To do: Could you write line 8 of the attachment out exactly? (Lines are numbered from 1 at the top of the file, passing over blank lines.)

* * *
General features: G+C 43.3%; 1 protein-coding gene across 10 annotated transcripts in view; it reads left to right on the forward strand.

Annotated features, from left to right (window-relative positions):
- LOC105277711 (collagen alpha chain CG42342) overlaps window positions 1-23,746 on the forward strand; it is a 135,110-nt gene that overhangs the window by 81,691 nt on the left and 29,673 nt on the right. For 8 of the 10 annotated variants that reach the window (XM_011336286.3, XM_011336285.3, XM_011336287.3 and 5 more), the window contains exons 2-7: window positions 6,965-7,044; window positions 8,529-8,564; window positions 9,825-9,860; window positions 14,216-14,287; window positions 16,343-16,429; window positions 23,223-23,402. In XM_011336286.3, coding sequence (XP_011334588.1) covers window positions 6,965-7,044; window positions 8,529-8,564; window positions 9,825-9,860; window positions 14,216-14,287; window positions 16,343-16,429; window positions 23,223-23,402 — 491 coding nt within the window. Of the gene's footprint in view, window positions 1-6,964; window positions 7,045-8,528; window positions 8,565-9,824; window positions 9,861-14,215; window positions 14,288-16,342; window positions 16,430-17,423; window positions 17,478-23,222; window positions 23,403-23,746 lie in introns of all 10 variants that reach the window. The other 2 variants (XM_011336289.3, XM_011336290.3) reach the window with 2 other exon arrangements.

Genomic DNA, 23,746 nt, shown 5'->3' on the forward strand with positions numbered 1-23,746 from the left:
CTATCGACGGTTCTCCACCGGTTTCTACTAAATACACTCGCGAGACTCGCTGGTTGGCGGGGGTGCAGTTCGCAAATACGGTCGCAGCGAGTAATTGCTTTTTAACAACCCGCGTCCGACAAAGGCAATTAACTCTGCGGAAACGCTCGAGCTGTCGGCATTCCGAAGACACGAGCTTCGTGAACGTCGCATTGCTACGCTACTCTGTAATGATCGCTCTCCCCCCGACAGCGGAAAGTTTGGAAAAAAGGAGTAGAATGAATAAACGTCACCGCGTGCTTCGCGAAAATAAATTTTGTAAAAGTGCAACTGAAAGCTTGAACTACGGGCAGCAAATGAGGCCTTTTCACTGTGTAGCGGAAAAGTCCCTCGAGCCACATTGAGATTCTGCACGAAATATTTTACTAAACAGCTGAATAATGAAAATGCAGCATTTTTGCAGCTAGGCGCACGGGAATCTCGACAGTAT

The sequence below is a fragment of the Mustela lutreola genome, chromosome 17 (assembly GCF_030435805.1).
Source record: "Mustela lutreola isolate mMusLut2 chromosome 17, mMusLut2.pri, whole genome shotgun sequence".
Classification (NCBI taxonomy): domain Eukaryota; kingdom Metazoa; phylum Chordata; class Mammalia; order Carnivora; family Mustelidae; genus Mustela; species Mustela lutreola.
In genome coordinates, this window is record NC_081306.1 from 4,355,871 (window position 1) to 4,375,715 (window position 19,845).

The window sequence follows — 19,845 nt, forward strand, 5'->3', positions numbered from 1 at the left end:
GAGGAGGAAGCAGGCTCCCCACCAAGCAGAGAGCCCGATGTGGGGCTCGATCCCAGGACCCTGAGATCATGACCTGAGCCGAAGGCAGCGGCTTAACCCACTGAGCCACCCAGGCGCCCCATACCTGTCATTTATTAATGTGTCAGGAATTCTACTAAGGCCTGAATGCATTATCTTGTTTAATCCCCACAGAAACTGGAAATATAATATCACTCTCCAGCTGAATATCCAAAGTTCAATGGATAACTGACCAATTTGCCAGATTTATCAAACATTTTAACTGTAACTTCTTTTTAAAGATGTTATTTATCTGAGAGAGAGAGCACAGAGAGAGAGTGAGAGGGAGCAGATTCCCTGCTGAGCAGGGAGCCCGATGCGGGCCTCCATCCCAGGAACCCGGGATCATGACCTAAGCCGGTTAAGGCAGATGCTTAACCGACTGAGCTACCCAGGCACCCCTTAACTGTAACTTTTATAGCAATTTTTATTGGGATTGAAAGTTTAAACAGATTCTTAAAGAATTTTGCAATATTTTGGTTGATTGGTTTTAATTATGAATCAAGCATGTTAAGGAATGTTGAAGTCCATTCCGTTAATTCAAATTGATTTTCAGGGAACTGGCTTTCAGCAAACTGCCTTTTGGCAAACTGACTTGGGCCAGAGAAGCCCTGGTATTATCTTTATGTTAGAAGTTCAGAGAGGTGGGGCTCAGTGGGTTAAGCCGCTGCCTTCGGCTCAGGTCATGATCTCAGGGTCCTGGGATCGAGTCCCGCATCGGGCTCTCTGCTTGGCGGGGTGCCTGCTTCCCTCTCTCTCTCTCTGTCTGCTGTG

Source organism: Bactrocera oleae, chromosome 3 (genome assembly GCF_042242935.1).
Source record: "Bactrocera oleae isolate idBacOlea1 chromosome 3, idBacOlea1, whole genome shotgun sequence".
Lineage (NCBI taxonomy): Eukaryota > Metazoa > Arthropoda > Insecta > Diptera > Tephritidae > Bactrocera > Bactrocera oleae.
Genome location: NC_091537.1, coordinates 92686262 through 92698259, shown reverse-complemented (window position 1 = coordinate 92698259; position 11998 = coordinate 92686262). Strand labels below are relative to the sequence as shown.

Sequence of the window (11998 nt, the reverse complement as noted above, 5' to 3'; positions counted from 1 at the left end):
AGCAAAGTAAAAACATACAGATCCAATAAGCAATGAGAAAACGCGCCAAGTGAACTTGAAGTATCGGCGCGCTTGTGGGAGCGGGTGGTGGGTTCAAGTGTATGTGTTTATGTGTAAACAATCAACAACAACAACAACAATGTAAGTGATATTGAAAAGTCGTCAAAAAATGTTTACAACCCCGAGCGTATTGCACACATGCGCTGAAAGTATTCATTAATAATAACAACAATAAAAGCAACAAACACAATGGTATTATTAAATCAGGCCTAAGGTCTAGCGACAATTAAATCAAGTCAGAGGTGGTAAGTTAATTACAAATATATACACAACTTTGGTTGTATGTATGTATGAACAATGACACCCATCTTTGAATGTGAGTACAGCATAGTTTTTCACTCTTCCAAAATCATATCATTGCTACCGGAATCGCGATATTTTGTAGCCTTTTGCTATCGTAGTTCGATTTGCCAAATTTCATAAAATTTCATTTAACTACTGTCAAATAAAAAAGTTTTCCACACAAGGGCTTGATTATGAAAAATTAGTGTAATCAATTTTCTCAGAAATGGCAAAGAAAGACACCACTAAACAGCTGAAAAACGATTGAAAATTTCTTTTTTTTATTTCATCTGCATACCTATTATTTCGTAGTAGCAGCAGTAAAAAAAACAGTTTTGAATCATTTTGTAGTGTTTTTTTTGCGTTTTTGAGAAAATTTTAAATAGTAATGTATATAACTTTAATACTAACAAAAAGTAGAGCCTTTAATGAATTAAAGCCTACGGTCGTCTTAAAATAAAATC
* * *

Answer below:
Classification (NCBI taxonomy): domain Eukaryota; kingdom Metazoa; phylum Chordata; class Mammalia; order Carnivora; family Mustelidae; genus Mustela; species Mustela lutreola.